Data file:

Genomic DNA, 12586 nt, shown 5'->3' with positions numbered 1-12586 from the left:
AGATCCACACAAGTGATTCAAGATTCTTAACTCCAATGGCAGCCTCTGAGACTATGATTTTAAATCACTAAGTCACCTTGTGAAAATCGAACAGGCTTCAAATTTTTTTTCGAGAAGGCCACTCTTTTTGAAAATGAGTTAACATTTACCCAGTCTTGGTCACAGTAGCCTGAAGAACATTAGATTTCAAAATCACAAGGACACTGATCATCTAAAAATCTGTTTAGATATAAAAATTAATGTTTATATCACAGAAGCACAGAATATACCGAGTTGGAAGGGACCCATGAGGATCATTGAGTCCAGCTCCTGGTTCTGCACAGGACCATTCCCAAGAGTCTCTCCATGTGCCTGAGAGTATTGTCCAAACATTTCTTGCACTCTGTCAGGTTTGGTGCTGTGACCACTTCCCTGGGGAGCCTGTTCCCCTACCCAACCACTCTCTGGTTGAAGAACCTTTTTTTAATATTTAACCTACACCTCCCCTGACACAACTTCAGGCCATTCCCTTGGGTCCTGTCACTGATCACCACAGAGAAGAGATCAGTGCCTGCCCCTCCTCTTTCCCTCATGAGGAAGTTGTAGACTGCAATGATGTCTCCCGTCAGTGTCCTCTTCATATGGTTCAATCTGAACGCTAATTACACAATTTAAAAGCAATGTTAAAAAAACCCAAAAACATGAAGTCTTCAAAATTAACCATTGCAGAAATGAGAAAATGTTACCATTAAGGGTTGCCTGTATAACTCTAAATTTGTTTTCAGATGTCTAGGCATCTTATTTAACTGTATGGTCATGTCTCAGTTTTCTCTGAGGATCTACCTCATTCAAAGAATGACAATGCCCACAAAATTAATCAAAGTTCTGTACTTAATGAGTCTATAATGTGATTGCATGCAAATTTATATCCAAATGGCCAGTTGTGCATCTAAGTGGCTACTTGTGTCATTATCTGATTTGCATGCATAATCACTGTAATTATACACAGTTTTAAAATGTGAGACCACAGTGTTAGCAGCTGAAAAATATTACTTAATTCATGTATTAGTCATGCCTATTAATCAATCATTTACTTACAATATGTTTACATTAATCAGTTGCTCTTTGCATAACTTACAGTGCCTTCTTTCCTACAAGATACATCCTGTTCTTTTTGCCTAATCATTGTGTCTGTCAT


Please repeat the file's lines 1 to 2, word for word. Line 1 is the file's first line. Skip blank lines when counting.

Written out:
Genomic DNA, 12586 nt, shown 5'->3' with positions numbered 1-12586 from the left:
AGATCCACACAAGTGATTCAAGATTCTTAACTCCAATGGCAGCCTCTGAGACTATGATTTTAAATCACTAAGTCACCTTGTGAAAATCGAACAGGCTTCAAATTTTTTTTCGAGAAGGCCACTCTTTTTGAAAATGAGTTAACATTTACCCAGTCTTGGTCACAGTAGCCTGAAGAACATTAGATTTCAAAATCACAAGGACACTGATCATCTAAAAATCTGTTTAGATATAAAAATTAATGTTTATATCACAGAAGCACAGAATATACCGAGTTGGAAGGGACCCATGAGGATCATTGAGTCCAGCTCCTGGTTCTGCACAGGACCATTCCCAAGAGTCTCTCCATGTGCCTGAGAGTATTGTCCAAACATTTCTTGCACTCTGTCAGGTTTGGTGCTGTGACCACTTCCCTGGGGAGCCTGTTCCCCTACCCAACCACTCTCTGGTTGAAGAACCTTTTTTTAATATTTAACCTACACCTCCCCTGACACAACTTCAGGCCATTCCCTTGGGTCCTGTCACTGATCACCACAGAGAAGAGATCAGTGCCTGCCCCTCCTCTTTCCCTCATGAGGAAGTTGTAGACTGCAATGATGTCTCCCGTCAGTGTCCTCTTCATATGGTTCAATCTGAACGCTAATTACACAATTTAAAAGCAATGTTAAAAAAACCCAAAAACATGAAGTCTTCAAAATTAACCATTGCAGAAATGAGAAAATGTTACCATTAAGGGTTGCCTGTATAACTCTAAATTTGTTTTCAGATGTCTAGGCATCTTATTTAACTGTATGGTCATGTCTCAGTTTTCTCTGAGGATCTACCTCATTCAAAGAATGACAATGCCCACAAAATTAATCAAAGTTCTGTACTTAATGAGTCTATAATGTGATTGCATGCAAATTTATATCCAAATGGCCAGTTGTGCATCTAAGTGGCTACTTGTGTCATTATCTGATTTGCATGCATAATCACTGTAATTATACACAGTTTTAAAATGTGAGACCACAGTGTTAGCAGCTGAAAAATATTACTTAATTCATGTATTAGTCATGCCTATTAATCAATCATTTACTTACAATATGTTTACATTAATCAGTTGCTCTTTGCATAACTTACAGTGCCTTCTTTCCTACAAGATACATCCTGTTCTTTTTGCCTAATCATTGTGTCTGTCAT